Costa Rica was the only country in Central America to have a general election in 2018, and for a while it looked like the arch-conservative religious fanatic Fabricio Alvarado might win on a platform comprising opposition to same-sex marriage and not much else. In a country still wracked with the Cementazo corruption scandal at the beginning of 2018, and a growing inequality gap among other issues, it seemed for a while that people had lost their minds just to focus on same sex marriage. I mean, really?

But sanity prevailed and Carlos Alvarado (no relation to Fabricio), a guy who didn’t write his policies on the pack of a cigarette packet the day before the vote, swept in on a landslide in the second-round run-off in May.

And he’s had his work cut out for him ever since.

Since taking office, he’s had the crisis next door in Nicaragua to content with, and Costa Rica’s own fiscal deficit problems, which previous administrations have kicked down the road for decades.

Kudos to President Alvarado for being the first guy in a long time to do something about bringing down the deficit and stopping Costa Rica from going over the cliff with his fiscal plan that eventually got passed.

I say eventually, because in passing this plan, a general strike crippled public services, disrupted tourism and the economy.

Another effect of the strike and the fiscal plan was the colon tanking. To those who earn in dollars, in the short term, this is no bad thing as you now get more colones to your buck (at least until inflation properly kicks in), but if your savings are in colones, you’re out of luck.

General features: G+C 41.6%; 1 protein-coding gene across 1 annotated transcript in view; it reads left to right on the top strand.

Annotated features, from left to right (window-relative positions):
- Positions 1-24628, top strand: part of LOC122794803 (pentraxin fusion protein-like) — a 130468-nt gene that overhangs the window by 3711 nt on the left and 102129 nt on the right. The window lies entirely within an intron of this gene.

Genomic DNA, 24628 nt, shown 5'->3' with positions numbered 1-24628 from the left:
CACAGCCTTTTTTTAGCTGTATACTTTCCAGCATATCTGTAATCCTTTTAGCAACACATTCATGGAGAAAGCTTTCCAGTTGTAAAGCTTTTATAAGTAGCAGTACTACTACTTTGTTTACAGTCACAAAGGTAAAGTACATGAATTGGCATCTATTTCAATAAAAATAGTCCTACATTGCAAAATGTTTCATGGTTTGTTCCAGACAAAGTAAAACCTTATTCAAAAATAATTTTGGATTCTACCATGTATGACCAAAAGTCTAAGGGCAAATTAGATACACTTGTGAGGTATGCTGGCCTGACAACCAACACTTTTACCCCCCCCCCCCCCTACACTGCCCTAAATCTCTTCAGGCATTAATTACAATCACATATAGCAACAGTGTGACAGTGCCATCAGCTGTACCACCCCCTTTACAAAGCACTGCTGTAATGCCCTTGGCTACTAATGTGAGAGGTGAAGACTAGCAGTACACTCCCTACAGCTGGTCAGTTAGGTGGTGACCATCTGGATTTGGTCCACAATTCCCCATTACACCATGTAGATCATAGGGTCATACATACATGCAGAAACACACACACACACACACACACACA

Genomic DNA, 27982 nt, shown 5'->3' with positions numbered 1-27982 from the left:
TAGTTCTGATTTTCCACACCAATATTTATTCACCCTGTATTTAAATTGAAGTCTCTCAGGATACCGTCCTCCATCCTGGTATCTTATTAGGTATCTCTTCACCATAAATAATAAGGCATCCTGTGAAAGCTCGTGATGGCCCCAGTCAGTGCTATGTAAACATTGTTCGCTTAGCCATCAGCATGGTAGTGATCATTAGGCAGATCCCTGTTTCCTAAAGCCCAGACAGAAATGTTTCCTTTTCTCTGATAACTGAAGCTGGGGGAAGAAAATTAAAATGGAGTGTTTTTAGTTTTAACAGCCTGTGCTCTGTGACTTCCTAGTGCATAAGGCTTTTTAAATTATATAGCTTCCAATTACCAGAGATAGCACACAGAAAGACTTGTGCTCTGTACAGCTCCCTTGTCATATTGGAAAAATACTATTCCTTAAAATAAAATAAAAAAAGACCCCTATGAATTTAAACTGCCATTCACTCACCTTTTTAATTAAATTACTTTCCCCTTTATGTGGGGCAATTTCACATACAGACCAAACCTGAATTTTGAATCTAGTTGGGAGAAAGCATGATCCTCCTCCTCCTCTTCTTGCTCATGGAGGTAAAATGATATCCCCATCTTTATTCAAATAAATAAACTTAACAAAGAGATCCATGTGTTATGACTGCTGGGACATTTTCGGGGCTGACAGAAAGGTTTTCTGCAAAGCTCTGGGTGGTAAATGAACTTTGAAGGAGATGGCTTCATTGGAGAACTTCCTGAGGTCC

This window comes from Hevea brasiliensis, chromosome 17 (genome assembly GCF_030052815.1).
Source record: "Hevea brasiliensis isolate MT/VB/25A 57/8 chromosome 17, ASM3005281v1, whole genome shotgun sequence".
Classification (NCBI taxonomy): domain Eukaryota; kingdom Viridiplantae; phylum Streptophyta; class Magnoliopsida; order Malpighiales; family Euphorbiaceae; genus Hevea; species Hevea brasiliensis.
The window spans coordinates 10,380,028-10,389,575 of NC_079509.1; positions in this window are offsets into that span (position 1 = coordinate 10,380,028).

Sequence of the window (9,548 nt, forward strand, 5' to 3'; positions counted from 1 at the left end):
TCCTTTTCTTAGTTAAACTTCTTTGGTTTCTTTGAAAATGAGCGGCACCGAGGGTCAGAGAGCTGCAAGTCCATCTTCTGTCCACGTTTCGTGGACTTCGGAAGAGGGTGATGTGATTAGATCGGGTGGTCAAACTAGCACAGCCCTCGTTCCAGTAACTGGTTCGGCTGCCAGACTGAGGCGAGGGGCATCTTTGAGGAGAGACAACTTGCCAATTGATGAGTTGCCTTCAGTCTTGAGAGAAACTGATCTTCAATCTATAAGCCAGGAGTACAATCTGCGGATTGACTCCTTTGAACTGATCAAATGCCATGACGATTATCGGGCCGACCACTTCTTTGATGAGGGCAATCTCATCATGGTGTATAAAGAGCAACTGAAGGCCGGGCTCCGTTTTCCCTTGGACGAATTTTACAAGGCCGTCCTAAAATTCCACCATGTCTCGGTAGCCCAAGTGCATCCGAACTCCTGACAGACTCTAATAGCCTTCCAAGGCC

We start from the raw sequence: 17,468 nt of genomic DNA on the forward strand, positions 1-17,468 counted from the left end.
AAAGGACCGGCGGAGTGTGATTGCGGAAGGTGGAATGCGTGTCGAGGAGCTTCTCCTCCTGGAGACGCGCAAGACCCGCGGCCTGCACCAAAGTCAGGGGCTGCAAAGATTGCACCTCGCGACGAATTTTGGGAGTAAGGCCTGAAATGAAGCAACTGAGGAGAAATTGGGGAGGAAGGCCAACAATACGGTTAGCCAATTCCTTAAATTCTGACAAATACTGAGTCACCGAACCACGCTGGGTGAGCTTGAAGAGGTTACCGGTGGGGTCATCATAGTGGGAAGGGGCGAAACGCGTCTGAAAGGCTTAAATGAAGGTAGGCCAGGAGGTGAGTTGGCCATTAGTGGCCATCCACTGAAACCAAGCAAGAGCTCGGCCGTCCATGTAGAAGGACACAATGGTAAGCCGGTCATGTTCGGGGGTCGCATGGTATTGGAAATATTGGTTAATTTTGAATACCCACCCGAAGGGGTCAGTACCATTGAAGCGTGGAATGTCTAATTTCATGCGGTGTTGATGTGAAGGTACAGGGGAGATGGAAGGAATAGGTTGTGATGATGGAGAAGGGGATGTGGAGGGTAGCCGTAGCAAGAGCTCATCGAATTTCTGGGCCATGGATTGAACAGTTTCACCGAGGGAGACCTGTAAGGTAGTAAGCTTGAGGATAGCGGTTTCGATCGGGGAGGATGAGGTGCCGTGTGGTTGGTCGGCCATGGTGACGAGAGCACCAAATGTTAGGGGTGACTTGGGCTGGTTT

But on the positive side, a weak colon might well be good for tourism in 2019 as foreign travelers feel wealthier in Costa Rica with their dollars going further than they did before. We’ll see.

Crime and security, always a touchy topic in Costa Rica, rose to the forefront in 2018 with several tourist murders making international headlines around the world. I predict that a major crackdown on crime will take place in 2019 which will be a long time coming.

Elsewhere in Costa Rica, the issue that riled up Fabricio and his base at the beginning of the year reared its head again in November when the country’s supreme court ruled in favor of same-sex marriage. This paves the way for Costa Rica to become the first country in Central America to legalize same sex marriage, with the ruling set to take effect from the middle of 2020.

“It’s now just a matter of time. Full equal rights will come, love will prevail,” tweeted Carlos Alvarado.

Another country making big international news in 2018 was Guatemala. And sadly, little of it good.

Volcan de Fuego erupted in June, burying local villages and killing at least 190 people. Thousands of people became homeless and all of this during a time of major political upheaval in the country over a never-ending series of corruption scandals involving President Jimmy Morales, who himself originally came to power on an anti-corruption ticket after the last guy disgraced himself.